By Roy Germano
Los Angeles Times
WWR Article Summary (tl;dr) Roy Germano shares how losing his smartphone helped him gain some real perspective on life and the true gift of connecting with friends and family.
Los Angeles Times
Just over a year ago, my pocket was picked while I was walking down a crowded sidewalk.
Although the thieves didn’t manage to snatch my wallet, they did take my iPhone. My first thought was to replace it right away. But I stopped myself and asked a simple question: Does owning a smartphone make my life better, or worse?
Most Americans take it for granted that smartphones make life better, but the research says otherwise.
Addictive apps are rewiring our brains, wasting our time and making it harder to focus. Social media make us more anxious and depressed. The light from our screens reduces melatonin and disrupts sleep. Distracted driving leads to more collisions and fatalities.
Worst of all, smartphones are making us forget how to have a conversation or sit and think without distraction.
Go to any restaurant these days and you’ll observe entire families staring at devices rather than talking to each other, or parents shoving screens in front of their kids’ faces rather than teaching them that life isn’t always entertaining.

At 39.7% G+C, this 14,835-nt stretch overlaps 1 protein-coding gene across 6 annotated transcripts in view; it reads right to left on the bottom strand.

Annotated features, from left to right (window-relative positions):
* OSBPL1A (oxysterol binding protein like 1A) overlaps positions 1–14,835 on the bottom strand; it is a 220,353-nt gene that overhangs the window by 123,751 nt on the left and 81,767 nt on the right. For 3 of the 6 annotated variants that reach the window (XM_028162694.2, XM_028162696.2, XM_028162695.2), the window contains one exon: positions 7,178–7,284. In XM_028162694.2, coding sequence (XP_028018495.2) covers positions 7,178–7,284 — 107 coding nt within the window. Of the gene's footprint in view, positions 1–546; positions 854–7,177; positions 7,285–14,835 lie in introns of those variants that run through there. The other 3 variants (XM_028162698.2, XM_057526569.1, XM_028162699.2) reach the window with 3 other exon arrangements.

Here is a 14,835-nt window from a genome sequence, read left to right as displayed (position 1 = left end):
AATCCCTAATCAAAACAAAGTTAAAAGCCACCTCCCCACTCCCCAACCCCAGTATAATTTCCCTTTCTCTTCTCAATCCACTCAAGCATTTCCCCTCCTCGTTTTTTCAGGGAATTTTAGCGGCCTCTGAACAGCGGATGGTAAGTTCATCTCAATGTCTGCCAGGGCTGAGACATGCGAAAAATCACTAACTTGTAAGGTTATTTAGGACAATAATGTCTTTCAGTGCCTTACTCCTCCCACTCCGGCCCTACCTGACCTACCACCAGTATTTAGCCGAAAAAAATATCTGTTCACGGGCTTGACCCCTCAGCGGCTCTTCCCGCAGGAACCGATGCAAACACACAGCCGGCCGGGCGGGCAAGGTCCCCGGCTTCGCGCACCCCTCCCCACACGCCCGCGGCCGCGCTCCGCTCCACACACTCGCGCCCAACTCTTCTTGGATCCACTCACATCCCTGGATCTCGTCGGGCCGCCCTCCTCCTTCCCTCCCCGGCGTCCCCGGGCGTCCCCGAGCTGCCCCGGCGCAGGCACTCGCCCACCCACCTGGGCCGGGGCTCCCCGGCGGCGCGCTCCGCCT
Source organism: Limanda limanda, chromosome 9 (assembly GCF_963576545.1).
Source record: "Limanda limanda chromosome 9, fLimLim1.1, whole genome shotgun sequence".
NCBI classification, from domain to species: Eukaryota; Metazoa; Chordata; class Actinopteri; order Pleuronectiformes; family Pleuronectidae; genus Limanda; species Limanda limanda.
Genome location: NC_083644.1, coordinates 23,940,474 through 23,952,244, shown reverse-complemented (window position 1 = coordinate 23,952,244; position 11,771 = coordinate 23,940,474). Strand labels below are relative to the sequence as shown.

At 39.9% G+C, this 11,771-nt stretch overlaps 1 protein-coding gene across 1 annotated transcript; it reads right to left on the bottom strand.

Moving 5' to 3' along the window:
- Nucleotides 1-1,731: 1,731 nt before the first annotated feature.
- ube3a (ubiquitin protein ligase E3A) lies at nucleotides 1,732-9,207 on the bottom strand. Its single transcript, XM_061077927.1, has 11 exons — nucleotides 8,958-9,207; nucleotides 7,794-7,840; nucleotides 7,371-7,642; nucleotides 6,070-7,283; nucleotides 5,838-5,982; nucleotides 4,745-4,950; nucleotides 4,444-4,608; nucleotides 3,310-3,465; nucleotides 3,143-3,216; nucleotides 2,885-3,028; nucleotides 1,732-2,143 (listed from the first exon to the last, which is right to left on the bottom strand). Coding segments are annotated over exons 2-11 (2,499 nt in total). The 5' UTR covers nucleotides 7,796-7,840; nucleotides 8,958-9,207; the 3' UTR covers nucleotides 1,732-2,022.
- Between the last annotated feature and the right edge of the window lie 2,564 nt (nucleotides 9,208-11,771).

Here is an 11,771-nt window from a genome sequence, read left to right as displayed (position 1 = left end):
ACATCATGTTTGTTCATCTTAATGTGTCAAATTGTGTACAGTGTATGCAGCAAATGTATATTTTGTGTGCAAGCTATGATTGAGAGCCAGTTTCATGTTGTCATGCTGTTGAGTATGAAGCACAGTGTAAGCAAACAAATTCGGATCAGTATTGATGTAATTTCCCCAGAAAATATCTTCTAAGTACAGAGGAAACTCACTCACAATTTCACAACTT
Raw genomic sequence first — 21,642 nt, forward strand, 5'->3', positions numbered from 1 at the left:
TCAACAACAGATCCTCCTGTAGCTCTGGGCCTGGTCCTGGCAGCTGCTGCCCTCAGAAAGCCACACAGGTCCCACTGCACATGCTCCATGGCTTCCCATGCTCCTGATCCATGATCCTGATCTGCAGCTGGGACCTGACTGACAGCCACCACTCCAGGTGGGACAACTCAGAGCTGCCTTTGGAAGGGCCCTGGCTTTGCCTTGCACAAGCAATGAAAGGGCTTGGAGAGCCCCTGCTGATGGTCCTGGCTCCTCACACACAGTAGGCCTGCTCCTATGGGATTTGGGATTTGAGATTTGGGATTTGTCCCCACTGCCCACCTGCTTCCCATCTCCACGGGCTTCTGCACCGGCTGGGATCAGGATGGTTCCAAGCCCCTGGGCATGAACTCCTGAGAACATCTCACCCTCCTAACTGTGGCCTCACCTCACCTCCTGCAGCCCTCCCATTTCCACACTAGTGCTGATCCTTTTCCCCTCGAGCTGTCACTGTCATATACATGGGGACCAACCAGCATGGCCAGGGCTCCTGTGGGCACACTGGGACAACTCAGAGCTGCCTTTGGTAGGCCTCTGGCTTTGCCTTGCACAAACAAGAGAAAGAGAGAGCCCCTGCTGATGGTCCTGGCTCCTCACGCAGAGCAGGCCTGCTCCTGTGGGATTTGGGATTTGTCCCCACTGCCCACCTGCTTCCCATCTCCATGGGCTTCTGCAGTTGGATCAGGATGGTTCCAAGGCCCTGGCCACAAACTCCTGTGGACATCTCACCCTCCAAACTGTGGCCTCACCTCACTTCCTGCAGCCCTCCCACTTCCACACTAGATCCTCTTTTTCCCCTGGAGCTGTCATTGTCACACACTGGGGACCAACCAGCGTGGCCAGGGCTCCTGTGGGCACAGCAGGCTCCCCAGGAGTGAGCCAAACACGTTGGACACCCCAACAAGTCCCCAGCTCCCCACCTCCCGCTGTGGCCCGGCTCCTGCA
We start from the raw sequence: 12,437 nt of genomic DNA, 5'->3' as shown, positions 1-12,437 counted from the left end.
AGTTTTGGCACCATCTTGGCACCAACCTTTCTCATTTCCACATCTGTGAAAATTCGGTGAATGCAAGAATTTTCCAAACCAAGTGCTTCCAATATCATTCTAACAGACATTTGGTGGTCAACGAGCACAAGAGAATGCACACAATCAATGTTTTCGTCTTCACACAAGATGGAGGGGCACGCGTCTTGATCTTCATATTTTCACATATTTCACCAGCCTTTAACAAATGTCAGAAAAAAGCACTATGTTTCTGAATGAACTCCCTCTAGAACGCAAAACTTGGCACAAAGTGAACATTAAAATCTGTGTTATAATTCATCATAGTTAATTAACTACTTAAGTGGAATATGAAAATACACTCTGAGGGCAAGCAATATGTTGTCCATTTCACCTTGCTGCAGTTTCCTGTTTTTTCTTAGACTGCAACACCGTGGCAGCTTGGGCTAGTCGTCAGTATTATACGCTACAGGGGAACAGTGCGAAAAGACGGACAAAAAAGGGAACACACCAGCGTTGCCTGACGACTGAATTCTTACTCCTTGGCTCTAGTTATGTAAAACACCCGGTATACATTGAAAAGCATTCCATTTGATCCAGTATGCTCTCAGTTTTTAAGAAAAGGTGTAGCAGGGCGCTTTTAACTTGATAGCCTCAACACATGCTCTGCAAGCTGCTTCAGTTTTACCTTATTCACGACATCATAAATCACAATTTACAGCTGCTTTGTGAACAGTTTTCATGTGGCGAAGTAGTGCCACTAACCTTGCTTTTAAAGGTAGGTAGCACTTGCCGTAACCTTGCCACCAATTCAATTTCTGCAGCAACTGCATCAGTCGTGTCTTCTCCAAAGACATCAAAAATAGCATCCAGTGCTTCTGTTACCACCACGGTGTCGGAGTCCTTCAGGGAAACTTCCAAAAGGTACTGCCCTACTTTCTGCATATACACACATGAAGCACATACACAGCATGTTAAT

I decided to try living for a time without a smartphone. Perhaps just a week, or two weeks. I was willing to give it a shot, so I bought an old, $30 flip phone at a pawn shop and began my post-smartphone life.
The benefits of this decision became apparent about a week after I made the switch. My wife, stepdaughter and I were in Washington visiting the new National Museum of African American History and Culture. For the first time in seven years, I didn’t have internet access all day.